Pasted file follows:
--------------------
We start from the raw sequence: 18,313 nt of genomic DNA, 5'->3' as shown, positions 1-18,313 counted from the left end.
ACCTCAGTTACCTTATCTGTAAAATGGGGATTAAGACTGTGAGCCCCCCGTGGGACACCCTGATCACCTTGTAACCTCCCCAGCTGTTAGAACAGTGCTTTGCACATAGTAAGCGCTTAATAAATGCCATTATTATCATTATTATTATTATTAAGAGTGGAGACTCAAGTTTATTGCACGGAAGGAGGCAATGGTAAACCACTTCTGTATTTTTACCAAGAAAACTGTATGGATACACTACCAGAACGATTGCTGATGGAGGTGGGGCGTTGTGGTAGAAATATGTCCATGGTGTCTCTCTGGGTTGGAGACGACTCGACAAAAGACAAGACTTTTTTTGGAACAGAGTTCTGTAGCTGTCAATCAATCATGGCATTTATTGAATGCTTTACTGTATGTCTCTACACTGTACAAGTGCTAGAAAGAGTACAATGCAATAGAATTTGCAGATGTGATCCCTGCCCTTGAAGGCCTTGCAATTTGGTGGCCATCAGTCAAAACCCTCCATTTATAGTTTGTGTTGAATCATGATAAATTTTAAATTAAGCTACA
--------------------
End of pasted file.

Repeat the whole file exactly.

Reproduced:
We start from the raw sequence: 18,313 nt of genomic DNA, 5'->3' as shown, positions 1-18,313 counted from the left end.
ACCTCAGTTACCTTATCTGTAAAATGGGGATTAAGACTGTGAGCCCCCCGTGGGACACCCTGATCACCTTGTAACCTCCCCAGCTGTTAGAACAGTGCTTTGCACATAGTAAGCGCTTAATAAATGCCATTATTATCATTATTATTATTATTAAGAGTGGAGACTCAAGTTTATTGCACGGAAGGAGGCAATGGTAAACCACTTCTGTATTTTTACCAAGAAAACTGTATGGATACACTACCAGAACGATTGCTGATGGAGGTGGGGCGTTGTGGTAGAAATATGTCCATGGTGTCTCTCTGGGTTGGAGACGACTCGACAAAAGACAAGACTTTTTTTGGAACAGAGTTCTGTAGCTGTCAATCAATCATGGCATTTATTGAATGCTTTACTGTATGTCTCTACACTGTACAAGTGCTAGAAAGAGTACAATGCAATAGAATTTGCAGATGTGATCCCTGCCCTTGAAGGCCTTGCAATTTGGTGGCCATCAGTCAAAACCCTCCATTTATAGTTTGTGTTGAATCATGATAAATTTTAAATTAAGCTACA